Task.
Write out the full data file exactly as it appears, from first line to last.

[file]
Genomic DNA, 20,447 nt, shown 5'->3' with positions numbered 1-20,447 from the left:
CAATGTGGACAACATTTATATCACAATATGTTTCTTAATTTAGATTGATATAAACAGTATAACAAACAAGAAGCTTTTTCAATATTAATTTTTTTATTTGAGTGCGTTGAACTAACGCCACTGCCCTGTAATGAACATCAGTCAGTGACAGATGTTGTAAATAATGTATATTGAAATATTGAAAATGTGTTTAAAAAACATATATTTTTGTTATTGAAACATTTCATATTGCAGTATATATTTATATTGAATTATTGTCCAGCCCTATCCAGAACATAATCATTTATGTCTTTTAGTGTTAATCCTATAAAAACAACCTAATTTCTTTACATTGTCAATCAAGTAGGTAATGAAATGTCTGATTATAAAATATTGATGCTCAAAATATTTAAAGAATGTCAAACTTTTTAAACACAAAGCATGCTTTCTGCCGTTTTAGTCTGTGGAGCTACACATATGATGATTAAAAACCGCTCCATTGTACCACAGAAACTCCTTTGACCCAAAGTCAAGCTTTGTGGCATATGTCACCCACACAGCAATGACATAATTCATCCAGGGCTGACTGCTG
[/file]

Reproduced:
Genomic DNA, 20,447 nt, shown 5'->3' with positions numbered 1-20,447 from the left:
CAATGTGGACAACATTTATATCACAATATGTTTCTTAATTTAGATTGATATAAACAGTATAACAAACAAGAAGCTTTTTCAATATTAATTTTTTTATTTGAGTGCGTTGAACTAACGCCACTGCCCTGTAATGAACATCAGTCAGTGACAGATGTTGTAAATAATGTATATTGAAATATTGAAAATGTGTTTAAAAAACATATATTTTTGTTATTGAAACATTTCATATTGCAGTATATATTTATATTGAATTATTGTCCAGCCCTATCCAGAACATAATCATTTATGTCTTTTAGTGTTAATCCTATAAAAACAACCTAATTTCTTTACATTGTCAATCAAGTAGGTAATGAAATGTCTGATTATAAAATATTGATGCTCAAAATATTTAAAGAATGTCAAACTTTTTAAACACAAAGCATGCTTTCTGCCGTTTTAGTCTGTGGAGCTACACATATGATGATTAAAAACCGCTCCATTGTACCACAGAAACTCCTTTGACCCAAAGTCAAGCTTTGTGGCATATGTCACCCACACAGCAATGACATAATTCATCCAGGGCTGACTGCTG